Featured Research

from universities, journals, and other organizations

Immune System 'Atlas' Will Speed Detection Of Kidney Transplant

Date:
February 28, 2009
Source:
Stanford University Medical Center
Summary:
Scientists have devised a new way to decode the immune signals that cause slow, chronic rejection of all transplanted kidneys.

Scientists at the Stanford University School of Medicine and Lucile Packard Children's Hospital have devised a new way to decode the immune signals that cause slow, chronic rejection of all transplanted kidneys. They've created an immune-system "atlas" that will improve doctors' ability to monitor transplanted organs and shed light on the mechanisms of gradual, cumulative kidney malfunction after transplant.

"The reason chronic injury occurs in transplanted organs is really a mystery," said senior study author Minnie Sarwal, MD, PhD, professor of pediatrics at the School of Medicine and a nephrologist at Packard Children's Hospital. "Even patients who receive an organ from an identical twin develop chronic rejection."

The findings will be published online Feb. 23 in the Proceedings of the National Academy of Sciences.

Before an organ transplant, doctors check for compatibility between the donor's and recipient's immune systems, Sarwal said. They examine the genes encoding small proteins, called human leukocyte antigens, that label the exterior of every cell. These proteins are the immune system's main mechanism for distinguishing "self" from "non-self" tissues. Only identical twins have perfectly matched human leukocyte antigens; for other organ recipients, doctors use a donor with the closest match they can find. After transplant, an organ recipient receives strong drugs that reduce the body's ability to crank out antibodies — immune "search-and-destroy" markers — against the donated kidney.

But the fact that chronic organ rejection occurs even between twins suggests the immune system is doing more than keeping tabs on human leukocyte antigens.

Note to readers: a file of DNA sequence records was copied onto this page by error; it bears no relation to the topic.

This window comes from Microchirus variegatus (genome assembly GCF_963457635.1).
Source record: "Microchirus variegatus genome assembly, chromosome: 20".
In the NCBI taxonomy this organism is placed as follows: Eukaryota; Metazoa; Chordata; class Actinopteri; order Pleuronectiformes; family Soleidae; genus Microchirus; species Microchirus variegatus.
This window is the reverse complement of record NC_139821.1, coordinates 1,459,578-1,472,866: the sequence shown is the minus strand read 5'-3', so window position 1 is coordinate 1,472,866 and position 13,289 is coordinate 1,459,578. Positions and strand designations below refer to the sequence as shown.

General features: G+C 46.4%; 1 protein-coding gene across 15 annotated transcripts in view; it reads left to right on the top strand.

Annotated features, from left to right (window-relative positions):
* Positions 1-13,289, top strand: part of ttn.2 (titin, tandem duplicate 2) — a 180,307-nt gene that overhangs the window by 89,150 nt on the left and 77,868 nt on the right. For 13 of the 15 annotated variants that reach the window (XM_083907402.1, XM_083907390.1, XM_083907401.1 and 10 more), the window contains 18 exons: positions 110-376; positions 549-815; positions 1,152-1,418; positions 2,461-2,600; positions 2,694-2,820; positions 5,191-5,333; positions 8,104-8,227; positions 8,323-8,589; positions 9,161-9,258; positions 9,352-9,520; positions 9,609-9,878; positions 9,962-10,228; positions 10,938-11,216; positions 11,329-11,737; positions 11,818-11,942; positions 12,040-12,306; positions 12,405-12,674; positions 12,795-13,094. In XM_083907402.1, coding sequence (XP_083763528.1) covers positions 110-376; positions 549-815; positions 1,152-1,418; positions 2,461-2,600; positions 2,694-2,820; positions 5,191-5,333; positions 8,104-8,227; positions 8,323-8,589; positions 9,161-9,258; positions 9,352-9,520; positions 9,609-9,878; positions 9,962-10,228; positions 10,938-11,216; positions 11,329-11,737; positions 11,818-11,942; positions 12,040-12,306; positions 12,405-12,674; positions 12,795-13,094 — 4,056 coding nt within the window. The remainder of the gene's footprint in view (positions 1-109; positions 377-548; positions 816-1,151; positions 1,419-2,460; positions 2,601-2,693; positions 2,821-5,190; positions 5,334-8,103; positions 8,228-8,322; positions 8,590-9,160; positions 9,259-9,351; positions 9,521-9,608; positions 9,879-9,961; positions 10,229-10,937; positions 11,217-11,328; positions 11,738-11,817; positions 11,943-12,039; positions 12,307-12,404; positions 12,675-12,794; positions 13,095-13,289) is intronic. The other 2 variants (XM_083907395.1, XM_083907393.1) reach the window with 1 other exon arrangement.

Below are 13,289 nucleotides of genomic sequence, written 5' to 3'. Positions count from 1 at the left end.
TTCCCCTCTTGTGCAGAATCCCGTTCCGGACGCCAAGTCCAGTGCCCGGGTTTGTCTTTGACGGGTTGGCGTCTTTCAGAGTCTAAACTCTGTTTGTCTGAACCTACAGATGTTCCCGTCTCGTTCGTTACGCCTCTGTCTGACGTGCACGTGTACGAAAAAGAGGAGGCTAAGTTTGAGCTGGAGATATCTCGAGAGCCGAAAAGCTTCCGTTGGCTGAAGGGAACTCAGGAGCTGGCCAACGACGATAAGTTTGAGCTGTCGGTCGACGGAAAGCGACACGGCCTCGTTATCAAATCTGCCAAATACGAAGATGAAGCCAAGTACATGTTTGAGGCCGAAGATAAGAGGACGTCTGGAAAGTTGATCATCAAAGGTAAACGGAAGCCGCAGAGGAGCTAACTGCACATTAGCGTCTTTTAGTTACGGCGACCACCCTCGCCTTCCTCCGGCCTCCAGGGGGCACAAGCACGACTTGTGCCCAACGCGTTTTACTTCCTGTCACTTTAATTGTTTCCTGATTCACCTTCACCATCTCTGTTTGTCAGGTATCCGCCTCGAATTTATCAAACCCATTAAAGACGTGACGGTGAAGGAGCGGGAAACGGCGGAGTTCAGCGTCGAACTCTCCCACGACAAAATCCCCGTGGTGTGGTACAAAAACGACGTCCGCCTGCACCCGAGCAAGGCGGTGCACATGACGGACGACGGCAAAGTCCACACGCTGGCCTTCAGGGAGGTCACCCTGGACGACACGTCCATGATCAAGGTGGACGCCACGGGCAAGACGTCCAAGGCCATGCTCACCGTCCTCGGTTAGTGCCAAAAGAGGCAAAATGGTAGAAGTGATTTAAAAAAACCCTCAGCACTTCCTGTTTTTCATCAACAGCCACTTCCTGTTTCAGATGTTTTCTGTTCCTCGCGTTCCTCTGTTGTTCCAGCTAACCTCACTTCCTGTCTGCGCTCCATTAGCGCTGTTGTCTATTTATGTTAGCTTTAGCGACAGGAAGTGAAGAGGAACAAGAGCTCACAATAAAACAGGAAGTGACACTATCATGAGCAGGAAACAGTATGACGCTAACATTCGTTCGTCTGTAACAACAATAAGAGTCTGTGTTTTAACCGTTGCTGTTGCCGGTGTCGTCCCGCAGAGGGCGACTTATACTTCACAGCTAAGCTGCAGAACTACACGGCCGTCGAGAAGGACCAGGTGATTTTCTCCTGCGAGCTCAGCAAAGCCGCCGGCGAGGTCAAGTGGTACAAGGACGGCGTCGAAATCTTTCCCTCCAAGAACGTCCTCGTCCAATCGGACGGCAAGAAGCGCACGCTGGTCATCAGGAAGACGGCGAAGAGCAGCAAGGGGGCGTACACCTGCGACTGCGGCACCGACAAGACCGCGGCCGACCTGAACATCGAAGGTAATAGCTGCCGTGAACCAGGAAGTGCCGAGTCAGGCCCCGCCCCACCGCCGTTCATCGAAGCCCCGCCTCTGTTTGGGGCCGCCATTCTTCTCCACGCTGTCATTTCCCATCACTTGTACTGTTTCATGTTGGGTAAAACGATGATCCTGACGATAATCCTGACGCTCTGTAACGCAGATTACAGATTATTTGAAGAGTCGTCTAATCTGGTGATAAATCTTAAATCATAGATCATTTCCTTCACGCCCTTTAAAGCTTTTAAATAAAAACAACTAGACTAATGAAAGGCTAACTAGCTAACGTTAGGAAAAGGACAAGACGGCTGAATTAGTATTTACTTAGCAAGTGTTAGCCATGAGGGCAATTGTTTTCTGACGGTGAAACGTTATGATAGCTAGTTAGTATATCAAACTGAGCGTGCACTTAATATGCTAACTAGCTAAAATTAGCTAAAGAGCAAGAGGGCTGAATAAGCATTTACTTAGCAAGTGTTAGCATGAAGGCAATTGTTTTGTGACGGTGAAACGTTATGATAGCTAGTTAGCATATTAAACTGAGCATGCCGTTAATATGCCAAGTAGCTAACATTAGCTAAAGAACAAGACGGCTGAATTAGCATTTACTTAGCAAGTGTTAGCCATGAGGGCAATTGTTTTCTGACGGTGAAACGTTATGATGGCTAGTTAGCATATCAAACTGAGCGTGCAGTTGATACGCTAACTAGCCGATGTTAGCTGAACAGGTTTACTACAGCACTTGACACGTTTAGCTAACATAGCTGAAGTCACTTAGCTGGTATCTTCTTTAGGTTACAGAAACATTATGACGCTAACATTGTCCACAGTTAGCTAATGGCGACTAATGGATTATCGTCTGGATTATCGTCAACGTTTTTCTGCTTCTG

The Stanford team set out to find what that was. The researchers devised a first-of-its-kind method to catalog every one of the antibodies attacking donated kidneys after transplant. They tracked evidence of all types of immune system attack by comprehensively comparing antibody levels in 18 kidney recipients before and after transplant. To do this, they melded two biological sleuthing systems, first comparing all proteins in the subjects' blood to an array of more than 5,000 human proteins, then running the results from that analysis through a genetic database that showed which blood proteins were antibodies designed to attack the donated kidney.

"This is pretty revolutionary," Sarwal said. "It opens the door to a lot of exciting work to personalize how we monitor these patients." The new findings will allow inexpensive, noninvasive blood tests that show whether a donated kidney is infected, undergoing acute rejection or accruing chronic injuries that could cause long-term malfunction, she said.

"An individual's antibody profile is a new aspect of human physiology that can now be surveyed in an unbiased way, the same way genes can," said co-senior author Atul Butte, MD, PhD, assistant professor of medical informatics and of pediatrics. "That's very exciting." Butte is also a member of the Stanford Cancer Center. Unlike genes, the body's antibodies change over time, a factor that could improve the effectiveness of personalized medicine, Butte said.

The team's raw data on antibody profiles is now publicly available to other scientists through the Gene Expression Omnibus database maintained by the National Center for Biotechnology Information, a division of the National Library of Medicine.

In addition to improving patient monitoring, the team's comprehensive list of anti-kidney antibodies will spur research on the mechanisms of chronic kidney rejection. For example, the study establishes for the first time what part of the kidney causes the largest immune response after transplant.

"To our great surprise, the most immunogenic region of the kidney is the renal pelvis," Sarwal said. The renal pelvis is the cavity deep inside the organ that collects urine and funnels it toward the bladder. The next-largest immune responses were observed at the cortex and glomerulus, regions of the kidney with large blood supplies and extensive exposure to the recipient's immune system. The next step in understanding chronic organ rejection will be to identify which specific anti-kidney antibodies are the most reliable harbingers of renal malfunction, Sarwal said.